Well, might as well start writing...
I've lately seen a few interesting things on the wiki, the Little Biggedon being one of them. Ultimately, I admire that we finally have yet another wiki record for the highest coined number officially present on the site; yet a matter comes to mind when reading through it.
That matter, my friends and colleagues, is something many of you may probably remember; the norminals function. The norminals, by their very design, are variables built in a way such that they will always be able to ascend beyond their old selves, and diagonalise their entire structure in a single step, every time. This does, of course raise the question "well, are 'norminals' well defined?" and the answer is, to a degree, no.
Norminals …Read more >
Well, I'll try to put this in the simplest terms (even though it's pretty simple either way).
(I know this is basically the Godel's-incompleteness-theorem thing, but we'll go on with it anyways.)
Let P be some formal system in which there are no contradictions between the axioms, and A be some axiom.
\(\forall P\exists A:A\not\in P\)
It almost seems trivial; but I'd stil like some nice formal proof.
We should also say that
\(\forall P\exists P':P'\not\subseteq P\)
But, well; I guess it's up for debate whether or not this is even necessary.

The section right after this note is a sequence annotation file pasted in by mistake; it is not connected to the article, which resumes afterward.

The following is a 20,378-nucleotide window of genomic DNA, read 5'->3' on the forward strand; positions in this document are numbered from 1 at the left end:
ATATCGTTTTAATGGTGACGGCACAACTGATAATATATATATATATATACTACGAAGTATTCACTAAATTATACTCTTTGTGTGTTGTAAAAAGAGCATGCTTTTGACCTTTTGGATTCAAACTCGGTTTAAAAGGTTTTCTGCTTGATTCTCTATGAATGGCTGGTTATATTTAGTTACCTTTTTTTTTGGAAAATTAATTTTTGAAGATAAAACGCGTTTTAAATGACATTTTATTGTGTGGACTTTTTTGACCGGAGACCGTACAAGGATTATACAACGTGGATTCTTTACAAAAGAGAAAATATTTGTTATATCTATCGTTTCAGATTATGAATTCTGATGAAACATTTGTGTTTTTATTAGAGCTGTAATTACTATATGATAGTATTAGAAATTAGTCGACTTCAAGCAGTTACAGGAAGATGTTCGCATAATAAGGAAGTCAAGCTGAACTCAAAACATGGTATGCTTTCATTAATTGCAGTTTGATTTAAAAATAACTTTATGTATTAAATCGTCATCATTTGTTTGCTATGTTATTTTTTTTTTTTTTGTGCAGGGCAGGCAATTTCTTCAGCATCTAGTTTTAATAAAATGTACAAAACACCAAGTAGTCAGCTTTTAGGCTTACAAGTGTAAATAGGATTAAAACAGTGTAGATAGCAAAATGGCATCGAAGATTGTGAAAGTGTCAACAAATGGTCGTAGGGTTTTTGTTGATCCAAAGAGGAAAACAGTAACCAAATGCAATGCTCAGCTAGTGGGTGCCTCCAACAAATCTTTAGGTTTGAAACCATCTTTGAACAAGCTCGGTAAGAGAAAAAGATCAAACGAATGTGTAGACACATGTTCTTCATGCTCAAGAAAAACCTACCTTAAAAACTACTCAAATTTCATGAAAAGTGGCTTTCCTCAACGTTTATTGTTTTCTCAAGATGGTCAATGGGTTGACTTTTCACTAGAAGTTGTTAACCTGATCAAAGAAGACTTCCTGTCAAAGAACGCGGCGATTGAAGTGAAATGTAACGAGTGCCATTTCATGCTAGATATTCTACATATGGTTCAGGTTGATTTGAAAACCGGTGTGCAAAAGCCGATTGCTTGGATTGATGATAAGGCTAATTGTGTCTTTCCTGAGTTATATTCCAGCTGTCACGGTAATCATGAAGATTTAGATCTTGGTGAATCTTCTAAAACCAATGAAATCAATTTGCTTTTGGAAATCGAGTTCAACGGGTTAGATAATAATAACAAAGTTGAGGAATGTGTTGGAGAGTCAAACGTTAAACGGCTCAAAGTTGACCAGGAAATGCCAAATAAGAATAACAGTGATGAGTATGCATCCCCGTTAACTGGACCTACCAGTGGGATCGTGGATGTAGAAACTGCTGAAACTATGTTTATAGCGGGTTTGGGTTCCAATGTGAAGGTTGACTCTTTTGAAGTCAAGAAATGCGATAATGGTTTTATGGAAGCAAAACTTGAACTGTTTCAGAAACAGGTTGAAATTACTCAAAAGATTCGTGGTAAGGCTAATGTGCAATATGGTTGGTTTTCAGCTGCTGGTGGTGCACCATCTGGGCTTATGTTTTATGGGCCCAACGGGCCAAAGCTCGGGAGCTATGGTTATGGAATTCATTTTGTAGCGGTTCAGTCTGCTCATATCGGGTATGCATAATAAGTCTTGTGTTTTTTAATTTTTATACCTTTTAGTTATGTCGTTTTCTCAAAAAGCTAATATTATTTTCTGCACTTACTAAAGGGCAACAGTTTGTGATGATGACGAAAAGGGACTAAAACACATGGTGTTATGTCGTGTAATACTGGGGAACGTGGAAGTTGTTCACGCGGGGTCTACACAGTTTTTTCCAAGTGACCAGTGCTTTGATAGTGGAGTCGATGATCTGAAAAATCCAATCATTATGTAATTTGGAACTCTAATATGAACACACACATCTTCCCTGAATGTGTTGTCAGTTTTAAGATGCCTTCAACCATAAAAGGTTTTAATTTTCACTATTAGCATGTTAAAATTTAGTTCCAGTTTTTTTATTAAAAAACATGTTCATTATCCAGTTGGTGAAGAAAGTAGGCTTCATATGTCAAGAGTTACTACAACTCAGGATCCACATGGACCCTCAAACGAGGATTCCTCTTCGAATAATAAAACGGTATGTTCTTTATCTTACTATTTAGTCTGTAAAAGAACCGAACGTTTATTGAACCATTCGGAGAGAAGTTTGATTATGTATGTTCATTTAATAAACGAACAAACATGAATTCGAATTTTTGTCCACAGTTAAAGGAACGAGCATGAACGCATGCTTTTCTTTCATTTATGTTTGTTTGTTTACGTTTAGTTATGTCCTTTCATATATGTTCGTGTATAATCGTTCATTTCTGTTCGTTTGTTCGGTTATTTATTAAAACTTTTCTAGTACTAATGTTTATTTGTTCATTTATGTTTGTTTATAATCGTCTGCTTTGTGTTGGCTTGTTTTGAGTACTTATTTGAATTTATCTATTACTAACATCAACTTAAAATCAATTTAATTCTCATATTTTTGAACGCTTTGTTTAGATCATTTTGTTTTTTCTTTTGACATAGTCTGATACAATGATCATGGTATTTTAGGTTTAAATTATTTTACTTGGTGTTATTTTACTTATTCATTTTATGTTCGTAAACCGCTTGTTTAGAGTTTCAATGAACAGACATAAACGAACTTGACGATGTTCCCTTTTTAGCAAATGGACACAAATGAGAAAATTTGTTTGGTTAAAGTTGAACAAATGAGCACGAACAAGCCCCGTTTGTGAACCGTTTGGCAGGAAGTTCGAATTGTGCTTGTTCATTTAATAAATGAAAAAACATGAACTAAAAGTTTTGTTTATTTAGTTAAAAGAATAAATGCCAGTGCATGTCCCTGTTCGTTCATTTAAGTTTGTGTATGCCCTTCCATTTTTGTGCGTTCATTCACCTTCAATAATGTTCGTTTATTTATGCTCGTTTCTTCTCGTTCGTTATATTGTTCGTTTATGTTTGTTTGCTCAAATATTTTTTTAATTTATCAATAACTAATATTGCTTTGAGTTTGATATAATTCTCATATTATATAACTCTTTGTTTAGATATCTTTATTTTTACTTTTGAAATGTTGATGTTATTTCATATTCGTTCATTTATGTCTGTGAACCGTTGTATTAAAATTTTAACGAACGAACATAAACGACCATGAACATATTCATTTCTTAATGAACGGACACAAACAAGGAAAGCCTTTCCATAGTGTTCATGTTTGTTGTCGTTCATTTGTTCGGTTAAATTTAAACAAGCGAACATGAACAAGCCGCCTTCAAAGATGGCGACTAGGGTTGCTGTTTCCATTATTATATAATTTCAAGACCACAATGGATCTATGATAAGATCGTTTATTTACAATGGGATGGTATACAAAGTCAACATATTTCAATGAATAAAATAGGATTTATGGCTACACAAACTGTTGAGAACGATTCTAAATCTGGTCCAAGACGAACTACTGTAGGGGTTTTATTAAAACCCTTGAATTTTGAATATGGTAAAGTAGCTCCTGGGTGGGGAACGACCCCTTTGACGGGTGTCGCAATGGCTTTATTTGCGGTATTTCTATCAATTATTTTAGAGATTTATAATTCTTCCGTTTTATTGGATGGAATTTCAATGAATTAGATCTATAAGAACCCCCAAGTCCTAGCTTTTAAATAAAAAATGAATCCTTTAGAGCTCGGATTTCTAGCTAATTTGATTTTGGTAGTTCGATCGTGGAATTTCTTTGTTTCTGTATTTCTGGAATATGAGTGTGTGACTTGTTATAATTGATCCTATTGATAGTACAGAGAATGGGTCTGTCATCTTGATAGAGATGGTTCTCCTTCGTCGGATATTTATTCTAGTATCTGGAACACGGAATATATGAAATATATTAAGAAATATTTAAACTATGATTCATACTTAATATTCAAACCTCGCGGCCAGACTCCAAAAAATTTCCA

(We'll get to this once the previous are proven.)Read more >
25.8069758011Read more >
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Also,Read more >
In this blog post, I'm going to be comparing and explaining the norminals function to other already existing function on the wiki (as the title suggests); which will include the first few numbers I will be coining which are defined using the norminals function.
Due to the immense growth-rate of these functions, there won't be too much to compare it too; so feel free to ask me to add some additional functions for comparison below (i.e. specify which).
The first function, N(n); is defined identically to FOST(10n), making it just a tad faster-growing than the Rayo function. Of course, the reason that it's defined just the same way as FOST(10n) and not FOST(n), is in order to have interesting results fir lower n, such as 4, 10, etc.
Because the N…
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